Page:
The revolution of the internet brought about by the metaverse might change the way we interact and collaborate

Marja Konttinen
Marja Konttinen, Decentraland’s Marketing Director, explains what the metaverse and Web 3.0 are all about and what they can offer.


  • The revolution of the internet is approaching its next stage – Web 3.0. What is essentially different in this new paradigm is that data is owned by the individual, and stored in blockchains instead of being owned by big corporations.
  • The metaverse can be experienced as a 3D virtual world. It can provide an opportunity for testing significant democratic tools.
  • Decentraland is the first blockchain-based, fully decentralised virtual world controlled via a decentralised autonomous organisation, or DAO. The DAO enables users to vote and decide how the world works. In Decentraland, users can build houses, buy NFT clothing and even monetise their skills. In the interview below, Marja Konttinen, Decentraland’s Marketing Director, explains what the metaverse and Web 3.0 are all about and what they can offer.


In Web 2.0, the social media and services we currently use are almost invariably owned by big corporations, while Web 3.0 is based on a decentralised model where services are provided independently of digital giants. What does this mean in practice?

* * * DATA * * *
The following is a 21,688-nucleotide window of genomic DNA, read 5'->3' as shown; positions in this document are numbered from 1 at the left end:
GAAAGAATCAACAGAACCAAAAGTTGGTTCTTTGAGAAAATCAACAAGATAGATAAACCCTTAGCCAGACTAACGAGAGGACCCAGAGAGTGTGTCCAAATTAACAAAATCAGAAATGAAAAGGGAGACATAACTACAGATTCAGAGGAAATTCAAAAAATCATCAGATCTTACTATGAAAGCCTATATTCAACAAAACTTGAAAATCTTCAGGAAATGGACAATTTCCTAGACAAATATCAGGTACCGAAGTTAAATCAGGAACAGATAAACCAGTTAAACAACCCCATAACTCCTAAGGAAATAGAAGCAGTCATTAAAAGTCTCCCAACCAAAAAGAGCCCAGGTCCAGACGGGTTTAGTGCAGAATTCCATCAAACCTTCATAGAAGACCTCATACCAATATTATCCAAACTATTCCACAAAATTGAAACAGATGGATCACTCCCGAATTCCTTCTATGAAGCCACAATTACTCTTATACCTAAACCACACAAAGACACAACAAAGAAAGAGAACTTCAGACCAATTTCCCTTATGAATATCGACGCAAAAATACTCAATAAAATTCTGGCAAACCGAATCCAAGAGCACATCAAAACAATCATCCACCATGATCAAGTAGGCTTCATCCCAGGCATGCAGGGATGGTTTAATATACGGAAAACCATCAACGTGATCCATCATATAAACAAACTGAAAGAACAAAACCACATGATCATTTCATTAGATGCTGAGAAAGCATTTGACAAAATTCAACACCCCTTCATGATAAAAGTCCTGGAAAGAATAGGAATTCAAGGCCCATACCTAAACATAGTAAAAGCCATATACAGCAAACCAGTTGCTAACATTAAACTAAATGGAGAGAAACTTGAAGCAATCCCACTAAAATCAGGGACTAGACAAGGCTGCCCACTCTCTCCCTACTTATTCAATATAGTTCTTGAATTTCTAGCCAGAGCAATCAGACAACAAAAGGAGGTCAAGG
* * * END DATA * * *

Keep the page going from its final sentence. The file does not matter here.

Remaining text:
In Web 2.0, data ownership and earnings logic were in the hands of tech giants, but in Web 3.0 it is individuals who own their data and decide whether to share it or not. The creator economy is at the core of this concept, allowing users themselves to monetise their data by engaging in activities such as content creation or new games development. Unlike in the current earning model, which is based largely on advertising revenue, in Web 3.0 individuals get to keep the income generated by the use of their data. Data ownership is a major ethical topic in Web 3.0.

Blockchains are another essential element of Web 3.0. Blockchain technology is fully transparent, which means that all transactions – be it data or money transfer – are transparent and instantaneous. Stored data is available to everyone at the same time. Blockchain technology assigns responsibility to multiple parties, which makes it dramatically different from the centralised model used before. Decentralised technology means that no individual company has sole responsibility. 

From a more philosophical perspective, Web 3.0 is about building a fairer and more equitable online community based on technologies that foster trust and transparency.

Decentraland is the first fully decentralised, user-owned virtual world where users can create, experience and monetise content and apps. How does it work?